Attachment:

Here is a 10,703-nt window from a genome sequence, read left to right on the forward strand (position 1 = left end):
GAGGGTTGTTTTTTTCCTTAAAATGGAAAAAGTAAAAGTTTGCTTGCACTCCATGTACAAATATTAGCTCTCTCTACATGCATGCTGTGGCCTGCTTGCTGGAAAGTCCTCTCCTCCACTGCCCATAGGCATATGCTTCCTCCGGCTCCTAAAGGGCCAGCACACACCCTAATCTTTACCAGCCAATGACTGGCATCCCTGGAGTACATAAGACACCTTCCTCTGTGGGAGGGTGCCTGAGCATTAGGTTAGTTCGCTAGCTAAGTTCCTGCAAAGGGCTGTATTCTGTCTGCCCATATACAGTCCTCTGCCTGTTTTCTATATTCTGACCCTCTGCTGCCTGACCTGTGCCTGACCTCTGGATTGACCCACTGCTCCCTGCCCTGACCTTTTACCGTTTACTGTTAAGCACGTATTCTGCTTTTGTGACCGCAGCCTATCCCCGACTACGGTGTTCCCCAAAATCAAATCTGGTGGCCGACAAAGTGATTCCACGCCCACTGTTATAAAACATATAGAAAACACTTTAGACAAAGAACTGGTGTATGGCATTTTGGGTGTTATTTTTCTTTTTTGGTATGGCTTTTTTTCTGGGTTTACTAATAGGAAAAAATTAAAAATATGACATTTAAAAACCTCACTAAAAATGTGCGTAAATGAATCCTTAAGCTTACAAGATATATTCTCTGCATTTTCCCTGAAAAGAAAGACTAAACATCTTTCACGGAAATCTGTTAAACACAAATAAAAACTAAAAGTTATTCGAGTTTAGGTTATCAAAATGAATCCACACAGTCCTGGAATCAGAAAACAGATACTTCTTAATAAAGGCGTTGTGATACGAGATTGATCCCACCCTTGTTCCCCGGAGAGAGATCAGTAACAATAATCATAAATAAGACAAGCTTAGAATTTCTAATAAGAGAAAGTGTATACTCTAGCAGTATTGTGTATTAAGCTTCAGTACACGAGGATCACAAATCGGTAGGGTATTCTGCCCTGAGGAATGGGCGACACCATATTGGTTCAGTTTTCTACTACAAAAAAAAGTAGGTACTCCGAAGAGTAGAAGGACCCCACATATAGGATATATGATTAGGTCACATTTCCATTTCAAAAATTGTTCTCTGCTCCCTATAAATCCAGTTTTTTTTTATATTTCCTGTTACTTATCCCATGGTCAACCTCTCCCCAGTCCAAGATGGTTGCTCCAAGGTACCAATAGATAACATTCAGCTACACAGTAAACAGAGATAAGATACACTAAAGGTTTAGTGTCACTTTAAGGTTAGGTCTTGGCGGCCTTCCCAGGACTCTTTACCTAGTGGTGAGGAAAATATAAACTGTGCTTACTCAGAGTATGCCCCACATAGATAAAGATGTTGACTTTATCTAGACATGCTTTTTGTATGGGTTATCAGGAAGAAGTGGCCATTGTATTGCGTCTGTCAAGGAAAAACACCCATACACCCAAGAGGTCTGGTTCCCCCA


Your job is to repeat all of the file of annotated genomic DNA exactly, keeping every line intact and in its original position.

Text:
Here is a 10,703-nt window from a genome sequence, read left to right on the forward strand (position 1 = left end):
GAGGGTTGTTTTTTTCCTTAAAATGGAAAAAGTAAAAGTTTGCTTGCACTCCATGTACAAATATTAGCTCTCTCTACATGCATGCTGTGGCCTGCTTGCTGGAAAGTCCTCTCCTCCACTGCCCATAGGCATATGCTTCCTCCGGCTCCTAAAGGGCCAGCACACACCCTAATCTTTACCAGCCAATGACTGGCATCCCTGGAGTACATAAGACACCTTCCTCTGTGGGAGGGTGCCTGAGCATTAGGTTAGTTCGCTAGCTAAGTTCCTGCAAAGGGCTGTATTCTGTCTGCCCATATACAGTCCTCTGCCTGTTTTCTATATTCTGACCCTCTGCTGCCTGACCTGTGCCTGACCTCTGGATTGACCCACTGCTCCCTGCCCTGACCTTTTACCGTTTACTGTTAAGCACGTATTCTGCTTTTGTGACCGCAGCCTATCCCCGACTACGGTGTTCCCCAAAATCAAATCTGGTGGCCGACAAAGTGATTCCACGCCCACTGTTATAAAACATATAGAAAACACTTTAGACAAAGAACTGGTGTATGGCATTTTGGGTGTTATTTTTCTTTTTTGGTATGGCTTTTTTTCTGGGTTTACTAATAGGAAAAAATTAAAAATATGACATTTAAAAACCTCACTAAAAATGTGCGTAAATGAATCCTTAAGCTTACAAGATATATTCTCTGCATTTTCCCTGAAAAGAAAGACTAAACATCTTTCACGGAAATCTGTTAAACACAAATAAAAACTAAAAGTTATTCGAGTTTAGGTTATCAAAATGAATCCACACAGTCCTGGAATCAGAAAACAGATACTTCTTAATAAAGGCGTTGTGATACGAGATTGATCCCACCCTTGTTCCCCGGAGAGAGATCAGTAACAATAATCATAAATAAGACAAGCTTAGAATTTCTAATAAGAGAAAGTGTATACTCTAGCAGTATTGTGTATTAAGCTTCAGTACACGAGGATCACAAATCGGTAGGGTATTCTGCCCTGAGGAATGGGCGACACCATATTGGTTCAGTTTTCTACTACAAAAAAAAGTAGGTACTCCGAAGAGTAGAAGGACCCCACATATAGGATATATGATTAGGTCACATTTCCATTTCAAAAATTGTTCTCTGCTCCCTATAAATCCAGTTTTTTTTTATATTTCCTGTTACTTATCCCATGGTCAACCTCTCCCCAGTCCAAGATGGTTGCTCCAAGGTACCAATAGATAACATTCAGCTACACAGTAAACAGAGATAAGATACACTAAAGGTTTAGTGTCACTTTAAGGTTAGGTCTTGGCGGCCTTCCCAGGACTCTTTACCTAGTGGTGAGGAAAATATAAACTGTGCTTACTCAGAGTATGCCCCACATAGATAAAGATGTTGACTTTATCTAGACATGCTTTTTGTATGGGTTATCAGGAAGAAGTGGCCATTGTATTGCGTCTGTCAAGGAAAAACACCCATACACCCAAGAGGTCTGGTTCCCCCA